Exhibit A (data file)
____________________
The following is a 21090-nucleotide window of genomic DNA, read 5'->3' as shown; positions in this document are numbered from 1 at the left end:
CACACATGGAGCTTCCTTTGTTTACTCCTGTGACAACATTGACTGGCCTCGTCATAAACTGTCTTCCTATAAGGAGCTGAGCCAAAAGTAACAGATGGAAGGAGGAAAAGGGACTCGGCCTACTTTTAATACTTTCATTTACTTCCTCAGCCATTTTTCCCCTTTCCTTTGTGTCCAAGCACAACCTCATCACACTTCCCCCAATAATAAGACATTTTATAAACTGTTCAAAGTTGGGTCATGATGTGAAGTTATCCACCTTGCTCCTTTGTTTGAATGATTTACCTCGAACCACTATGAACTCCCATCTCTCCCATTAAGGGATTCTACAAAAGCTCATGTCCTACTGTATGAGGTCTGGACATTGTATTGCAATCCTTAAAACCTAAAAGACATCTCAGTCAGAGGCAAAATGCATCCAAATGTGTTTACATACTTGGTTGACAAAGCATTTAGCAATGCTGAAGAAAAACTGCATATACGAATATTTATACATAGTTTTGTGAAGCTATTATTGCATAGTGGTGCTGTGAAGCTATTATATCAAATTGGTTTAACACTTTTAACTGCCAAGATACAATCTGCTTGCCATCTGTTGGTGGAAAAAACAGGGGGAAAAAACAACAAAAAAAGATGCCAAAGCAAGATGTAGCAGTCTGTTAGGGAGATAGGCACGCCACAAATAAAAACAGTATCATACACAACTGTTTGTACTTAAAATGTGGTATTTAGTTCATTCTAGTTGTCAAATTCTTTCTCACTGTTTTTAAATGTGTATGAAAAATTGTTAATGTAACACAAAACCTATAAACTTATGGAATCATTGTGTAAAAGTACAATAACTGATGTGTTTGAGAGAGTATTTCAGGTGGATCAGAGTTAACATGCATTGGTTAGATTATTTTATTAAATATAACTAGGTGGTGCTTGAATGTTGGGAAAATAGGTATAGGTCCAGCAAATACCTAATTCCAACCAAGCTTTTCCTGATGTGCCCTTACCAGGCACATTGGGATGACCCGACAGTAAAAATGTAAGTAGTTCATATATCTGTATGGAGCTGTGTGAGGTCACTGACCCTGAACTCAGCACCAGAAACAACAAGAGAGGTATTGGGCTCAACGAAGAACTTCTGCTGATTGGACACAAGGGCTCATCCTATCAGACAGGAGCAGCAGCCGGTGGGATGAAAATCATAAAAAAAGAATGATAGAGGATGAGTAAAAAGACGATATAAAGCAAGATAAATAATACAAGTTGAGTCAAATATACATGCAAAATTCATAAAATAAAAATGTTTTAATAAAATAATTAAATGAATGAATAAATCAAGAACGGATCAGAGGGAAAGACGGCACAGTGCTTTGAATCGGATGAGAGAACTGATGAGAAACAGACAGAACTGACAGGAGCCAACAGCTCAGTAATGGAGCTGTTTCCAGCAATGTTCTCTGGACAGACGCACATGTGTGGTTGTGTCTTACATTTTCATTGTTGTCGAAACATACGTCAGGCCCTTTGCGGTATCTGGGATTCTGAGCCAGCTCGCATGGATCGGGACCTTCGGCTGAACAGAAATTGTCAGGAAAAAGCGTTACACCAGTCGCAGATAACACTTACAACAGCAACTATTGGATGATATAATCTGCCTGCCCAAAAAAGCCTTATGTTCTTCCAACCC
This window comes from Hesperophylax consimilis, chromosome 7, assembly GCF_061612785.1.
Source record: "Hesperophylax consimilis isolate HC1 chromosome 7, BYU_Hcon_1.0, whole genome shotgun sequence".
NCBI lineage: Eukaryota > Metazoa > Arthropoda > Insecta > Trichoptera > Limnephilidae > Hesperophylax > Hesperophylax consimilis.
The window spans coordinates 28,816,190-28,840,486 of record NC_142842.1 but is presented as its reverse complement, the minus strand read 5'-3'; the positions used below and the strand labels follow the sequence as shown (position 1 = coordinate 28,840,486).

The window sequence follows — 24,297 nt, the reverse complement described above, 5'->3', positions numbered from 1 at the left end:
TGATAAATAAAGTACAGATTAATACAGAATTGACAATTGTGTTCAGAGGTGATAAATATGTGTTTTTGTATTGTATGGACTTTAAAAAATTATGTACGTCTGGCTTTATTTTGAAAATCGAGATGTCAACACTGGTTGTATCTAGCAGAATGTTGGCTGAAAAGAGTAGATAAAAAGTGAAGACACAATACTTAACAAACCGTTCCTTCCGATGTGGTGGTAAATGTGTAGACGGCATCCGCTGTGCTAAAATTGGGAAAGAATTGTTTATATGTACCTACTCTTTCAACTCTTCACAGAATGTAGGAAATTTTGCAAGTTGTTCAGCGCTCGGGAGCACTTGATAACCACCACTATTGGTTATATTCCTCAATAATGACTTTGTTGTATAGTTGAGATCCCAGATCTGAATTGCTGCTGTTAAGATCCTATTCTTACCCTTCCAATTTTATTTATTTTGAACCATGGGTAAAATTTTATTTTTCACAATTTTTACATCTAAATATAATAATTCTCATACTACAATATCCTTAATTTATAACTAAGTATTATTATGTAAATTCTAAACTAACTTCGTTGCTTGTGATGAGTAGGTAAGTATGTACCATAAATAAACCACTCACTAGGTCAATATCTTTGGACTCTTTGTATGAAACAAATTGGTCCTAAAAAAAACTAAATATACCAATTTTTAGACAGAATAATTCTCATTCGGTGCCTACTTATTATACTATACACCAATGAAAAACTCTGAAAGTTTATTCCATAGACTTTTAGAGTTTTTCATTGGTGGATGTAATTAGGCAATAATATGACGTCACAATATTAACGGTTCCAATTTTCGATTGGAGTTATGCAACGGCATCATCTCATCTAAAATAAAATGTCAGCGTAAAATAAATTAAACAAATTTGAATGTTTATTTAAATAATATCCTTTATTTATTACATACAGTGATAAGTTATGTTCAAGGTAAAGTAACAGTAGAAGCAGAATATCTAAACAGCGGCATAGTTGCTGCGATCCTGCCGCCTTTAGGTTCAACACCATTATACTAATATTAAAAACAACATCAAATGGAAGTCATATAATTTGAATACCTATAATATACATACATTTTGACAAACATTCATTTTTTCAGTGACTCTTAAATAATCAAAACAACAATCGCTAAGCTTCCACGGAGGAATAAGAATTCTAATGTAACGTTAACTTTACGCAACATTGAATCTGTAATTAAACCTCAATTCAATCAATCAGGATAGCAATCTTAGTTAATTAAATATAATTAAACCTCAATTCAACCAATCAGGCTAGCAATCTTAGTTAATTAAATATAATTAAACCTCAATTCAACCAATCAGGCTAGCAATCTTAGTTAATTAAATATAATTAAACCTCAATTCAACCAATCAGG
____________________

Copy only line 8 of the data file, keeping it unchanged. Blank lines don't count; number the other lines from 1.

TGATAAATAAAGTACAGATTAATACAGAATTGACAATTGTGTTCAGAGGTGATAAATATGTGTTTTTGTATTGTATGGACTTTAAAAAATTATGTACGTCTGGCTTTATTTTGAAAATCGAGATGTCAACACTGGTTGTATCTAGCAGAATGTTGGCTGAAAAGAGTAGATAAAAAGTGAAGACACAATACTTAACAAACCGTTCCTTCCGATGTGGTGGTAAATGTGTAGACGGCATCCGCTGTGCTAAAATTGGGAAAGAATTGTTTATATGTACCTACTCTTTCAACTCTTCACAGAATGTAGGAAATTTTGCAAGTTGTTCAGCGCTCGGGAGCACTTGATAACCACCACTATTGGTTATATTCCTCAATAATGACTTTGTTGTATAGTTGAGATCCCAGATCTGAATTGCTGCTGTTAAGATCCTATTCTTACCCTTCCAATTTTATTTATTTTGAACCATGGGTAAAATTTTATTTTTCACAATTTTTACATCTAAATATAATAATTCTCATACTACAATATCCTTAATTTATAACTAAGTATTATTATGTAAATTCTAAACTAACTTCGTTGCTTGTGATGAGTAGGTAAGTATGTACCATAAATAAACCACTCACTAGGTCAATATCTTTGGACTCTTTGTATGAAACAAATTGGTCCTAAAAAAAACTAAATATACCAATTTTTAGACAGAATAATTCTCATTCGGTGCCTACTTATTATACTATACACCAATGAAAAACTCTGAAAGTTTATTCCATAGACTTTTAGAGTTTTTCATTGGTGGATGTAATTAGGCAATAATATGACGTCACAATATTAACGGTTCCAATTTTCGATTGGAGTTATGCAACGGCATCATCTCATCTAAAATAAAATGTCAGCGTAAAATAAATTAAACAAATTTGAATGTTTATTTAAATAATATCCTTTATTTATTACATACAGTGATAAGTTATGTTCAAGGTAAAGTAACAGTAGAAGCAGAATATCTAAACAGCGGCATAGTTGCTGCGATCCTGCCGCCTTTAGGTTCAACACCATTATACTAATATTAAAAACAACATCAAATGGAAGTCATATAATTTGAATACCTATAATATACATACATTTTGACAAACATTCATTTTTTCAGTGACTCTTAAATAATCAAAACAACAATCGCTAAGCTTCCACGGAGGAATAAGAATTCTAATGTAACGTTAACTTTACGCAACATTGAATCTGTAATTAAACCTCAATTCAATCAATCAGGATAGCAATCTTAGTTAATTAAATATAATTAAACCTCAATTCAACCAATCAGGCTAGCAATCTTAGTTAATTAAATATAATTAAACCTCAATTCAACCAATCAGGCTAGCAATCTTAGTTAATTAAATATAATTAAACCTCAATTCAACCAATCAGG